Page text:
What we should in­fer about the in­tel­lec­tual vi­gor of a so­ciety that does so is that they rec­og­nize that the or­ga­ni­za­tional forms of in­for­ma­tion mat­ter and are worth fight­ing for.

What we should in­fer about the in­tel­lec­tual vi­gor of a so­ciety that chooses in­stead to fight with clay tablets is that they care about win­ning hearts and minds. Good. But they do not look at the big pic­ture, and they can’t co­or­di­nate.

Sup­pose tele­vi­sion was as bad as its ear­lier crit­ics said it was. That it rots brains, turns peo­ple pas­sive, eats their lives, makes them less happy over time. This does not seem like an un­likely hy­poth­e­sis. Do you like it when you see your kids watch­ing? Should we have done some­thing about it when we had the chance? Were the reg­u­la­tions we did put on it, to re­quire ac­tions in the pub­lic ser­vice and pre­vent ob­scene and in­ap­pro­pri­ate con­tent, bad for the peo­ple? Should we have just let who­ever first thought to run sta­tions run wild? Should we have done far more?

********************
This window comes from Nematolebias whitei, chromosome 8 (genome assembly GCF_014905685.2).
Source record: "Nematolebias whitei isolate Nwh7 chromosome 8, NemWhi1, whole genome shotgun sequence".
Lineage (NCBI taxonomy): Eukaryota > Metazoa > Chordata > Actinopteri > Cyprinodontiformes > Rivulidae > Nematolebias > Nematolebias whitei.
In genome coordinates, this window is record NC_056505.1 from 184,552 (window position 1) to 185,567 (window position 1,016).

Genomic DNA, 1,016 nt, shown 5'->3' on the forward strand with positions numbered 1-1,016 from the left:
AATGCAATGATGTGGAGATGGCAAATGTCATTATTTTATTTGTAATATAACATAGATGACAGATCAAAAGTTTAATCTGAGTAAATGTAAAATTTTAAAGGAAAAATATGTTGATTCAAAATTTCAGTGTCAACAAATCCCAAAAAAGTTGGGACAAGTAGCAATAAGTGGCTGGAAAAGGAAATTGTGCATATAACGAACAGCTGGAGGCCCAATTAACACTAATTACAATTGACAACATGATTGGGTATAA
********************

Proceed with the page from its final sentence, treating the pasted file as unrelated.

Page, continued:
Do past ex­am­ples show that such tech­nolo­gies can’t be im­proved, in their im­pact on us, by smart in­ter­ven­tion? That we shouldn’t try?

So, what is to be done?

You, yes you, should aban­don Face­book and its ilk to the ex­tent fea­si­ble in your life. En­courage oth­ers to do the same and provide real in­cen­tives and rea­sons. Be will­ing to pay a real price for all this. See my pre­vi­ous ar­ti­cles on the sub­ject.

But what is to be done as a so­ciety? With our col­lec­tive ac­tion and en­force­ment mechanisms?

At a min­i­mum, we should re­quire that users have full con­trol over the form with which they in­ter­act with ma­jor so­cial me­dia plat­forms.

They should be re­quired to use open pro­to­cols that al­low third par­ties to see all in­for­ma­tion the user has ac­cess to. Or­ga­nize it in the way the user wants. Com­bine it with in­for­ma­tion from other sources and plat­forms. Sort and pre­sent it in chronolog­i­cal or­der, threaded or­der, speci­fied pri­or­ity or­der, a cho­sen ma­chine learn­ing al­gorithm with goals the user shares, or any­thing else the user de­sires. It must also al­low users to post back to the plat­forms, in­clud­ing com­ments and re­ac­tions and ev­ery­thing else one can in the­ory do on a plat­form. It must be im­pos­si­ble for oth­ers to know which one you are us­ing.